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The Ancient Greek Way Of Predicting A Downfall

Who said you’d never use math in real life?

NFL: Houston Texans-Training Camp Michael Shroyer-USA TODAY Sports

Since we’re nearing the frenzied peak of offseason prognostication, we’re starting to see more and more, “Well, my predictions are based on factual, scientific evidence” pieces from a variety of sources.’s Bill Barnwell is no exception. His latest piece employs stats, theories, and apparently, Pythagorean theory to determine that your Houston Texans are going down the drain in 2017. While I’m not sure what three sides of a triangle have to do with J.J. Watt and Jadeveon Clowney blowing up an opposing offense, it’s still an interesting piece, if for no other reason than we’re all starving for seemingly relevant NFL content this time of year.

For the stat junkies, here’s a link to the explanation of the logic base upon which Barnwell builds his house.

From there, Barnwell had some - on the surface - depressing things to say about H-Town football.

The Texans joined the privileged ranks of those teams that posted a winning record while being outscored over the season. Houston posted the fourth-worst point differential for a team with a winning record since 1989, and things don't often go well for teams in that bracket. The 10 winning teams with the worst point differentials declined by an average of 1.8 wins the following season. Squads that exceeded their Pythagorean expectation by two to three wins -- a group the Texans squeeze right into at 2.5 wins -- declined by an average of three wins the following season.

On the Con to his Pro, Barnwell did address the elephant (giraffe?) in the room, Brock Osweiler and the utterly black-hole-ish effect he had on the team last year.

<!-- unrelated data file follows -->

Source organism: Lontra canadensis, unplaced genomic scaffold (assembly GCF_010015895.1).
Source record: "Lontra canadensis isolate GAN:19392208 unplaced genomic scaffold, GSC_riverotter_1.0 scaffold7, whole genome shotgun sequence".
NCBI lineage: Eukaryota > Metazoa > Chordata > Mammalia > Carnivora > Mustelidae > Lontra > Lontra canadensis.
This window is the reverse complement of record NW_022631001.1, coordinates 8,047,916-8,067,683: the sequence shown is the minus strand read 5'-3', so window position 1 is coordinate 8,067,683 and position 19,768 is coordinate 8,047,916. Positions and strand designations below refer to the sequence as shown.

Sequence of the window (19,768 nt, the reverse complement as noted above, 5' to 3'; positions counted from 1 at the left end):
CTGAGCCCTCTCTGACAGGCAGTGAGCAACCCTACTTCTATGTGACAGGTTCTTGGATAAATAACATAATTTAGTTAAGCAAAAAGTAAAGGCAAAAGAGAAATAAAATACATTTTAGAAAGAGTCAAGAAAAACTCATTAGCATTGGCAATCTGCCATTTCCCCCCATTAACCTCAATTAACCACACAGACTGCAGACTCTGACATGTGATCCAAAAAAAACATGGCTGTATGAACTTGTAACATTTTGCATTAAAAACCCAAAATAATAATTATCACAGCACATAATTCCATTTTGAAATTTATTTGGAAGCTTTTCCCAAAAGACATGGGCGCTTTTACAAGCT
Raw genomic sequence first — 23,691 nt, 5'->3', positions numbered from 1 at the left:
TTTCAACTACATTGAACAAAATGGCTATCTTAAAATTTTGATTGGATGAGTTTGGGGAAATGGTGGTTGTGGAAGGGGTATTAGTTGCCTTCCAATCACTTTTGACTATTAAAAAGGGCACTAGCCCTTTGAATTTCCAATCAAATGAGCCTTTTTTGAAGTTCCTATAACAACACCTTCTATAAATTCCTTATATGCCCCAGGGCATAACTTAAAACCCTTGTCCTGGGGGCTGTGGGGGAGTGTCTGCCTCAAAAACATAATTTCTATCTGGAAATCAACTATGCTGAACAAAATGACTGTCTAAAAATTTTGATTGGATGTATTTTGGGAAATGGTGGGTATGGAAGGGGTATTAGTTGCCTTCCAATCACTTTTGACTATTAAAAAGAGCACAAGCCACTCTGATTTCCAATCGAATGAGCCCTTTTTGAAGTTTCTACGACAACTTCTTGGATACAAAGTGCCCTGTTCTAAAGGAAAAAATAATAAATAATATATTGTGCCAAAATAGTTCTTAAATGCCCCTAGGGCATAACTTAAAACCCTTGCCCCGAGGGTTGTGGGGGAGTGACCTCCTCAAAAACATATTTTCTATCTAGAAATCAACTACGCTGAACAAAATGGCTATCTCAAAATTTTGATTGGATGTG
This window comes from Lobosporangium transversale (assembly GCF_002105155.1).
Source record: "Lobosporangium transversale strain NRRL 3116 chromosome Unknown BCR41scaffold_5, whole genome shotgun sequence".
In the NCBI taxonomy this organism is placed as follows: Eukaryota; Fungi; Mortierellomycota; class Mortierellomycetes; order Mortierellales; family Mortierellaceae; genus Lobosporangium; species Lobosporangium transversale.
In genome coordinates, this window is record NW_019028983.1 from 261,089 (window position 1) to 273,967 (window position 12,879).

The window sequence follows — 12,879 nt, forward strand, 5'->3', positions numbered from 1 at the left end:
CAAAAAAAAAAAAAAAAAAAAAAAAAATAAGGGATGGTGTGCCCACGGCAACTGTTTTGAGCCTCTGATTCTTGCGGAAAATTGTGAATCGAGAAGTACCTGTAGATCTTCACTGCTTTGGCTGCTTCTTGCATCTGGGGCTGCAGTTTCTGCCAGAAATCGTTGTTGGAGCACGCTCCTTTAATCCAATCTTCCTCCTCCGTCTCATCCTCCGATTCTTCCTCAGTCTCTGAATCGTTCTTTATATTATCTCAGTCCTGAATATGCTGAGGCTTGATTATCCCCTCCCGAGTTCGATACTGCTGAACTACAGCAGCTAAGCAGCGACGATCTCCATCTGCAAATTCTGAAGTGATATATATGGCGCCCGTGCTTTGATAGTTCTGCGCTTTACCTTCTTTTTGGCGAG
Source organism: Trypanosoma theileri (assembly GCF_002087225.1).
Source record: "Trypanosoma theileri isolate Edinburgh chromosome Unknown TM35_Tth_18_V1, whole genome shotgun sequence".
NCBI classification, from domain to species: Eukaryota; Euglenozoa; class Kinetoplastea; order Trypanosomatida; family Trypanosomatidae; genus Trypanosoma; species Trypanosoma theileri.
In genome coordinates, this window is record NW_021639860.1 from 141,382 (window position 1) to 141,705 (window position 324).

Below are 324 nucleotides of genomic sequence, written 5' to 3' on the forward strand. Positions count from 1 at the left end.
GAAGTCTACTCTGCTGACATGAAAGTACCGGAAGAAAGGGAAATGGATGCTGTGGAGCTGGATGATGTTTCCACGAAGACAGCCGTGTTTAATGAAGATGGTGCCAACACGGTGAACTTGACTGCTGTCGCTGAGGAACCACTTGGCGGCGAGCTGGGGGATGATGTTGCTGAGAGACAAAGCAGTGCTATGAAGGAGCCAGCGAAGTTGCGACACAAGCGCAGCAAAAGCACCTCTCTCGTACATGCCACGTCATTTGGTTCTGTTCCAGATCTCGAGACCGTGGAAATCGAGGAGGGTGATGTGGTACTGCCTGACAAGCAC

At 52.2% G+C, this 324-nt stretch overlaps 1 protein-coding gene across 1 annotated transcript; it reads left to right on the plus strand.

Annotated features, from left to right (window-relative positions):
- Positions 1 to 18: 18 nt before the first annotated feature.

It's more plausible that Houston would get better quarterback play from (Deshaun) Watson. Osweiler averaged 4.3 adjusted net yards per attempt last season. There have been 10 other passers since 1990 taken between picks 11 and 20 of the first round who have thrown passes as a rookie. Those passers have combined to average 4.9 ANY/A. Watson is certainly a higher-upside option than Osweiler or any of the replacement-level quarterbacks the Texans would have brought in on a backup's salary to compete.

Here's a link to Barnwell’s full article if you’d like to read it. It’s a fairly depressing reminder of just how awful the 2016 season really was, despite what BOB said to Brian.

Then again, this is the off-season, where every team is a champion, where there are no losers (except maybe in the Browns’ quarterback room), and where hope springs eternal.

What do you think? Fascinated with the attempt to apply mathematical equations to predict future NFL trends? Tired of all the excessive efforts to predict the unpredictable? Or are you just sick of it all and ready for (preseason) kickoff next week?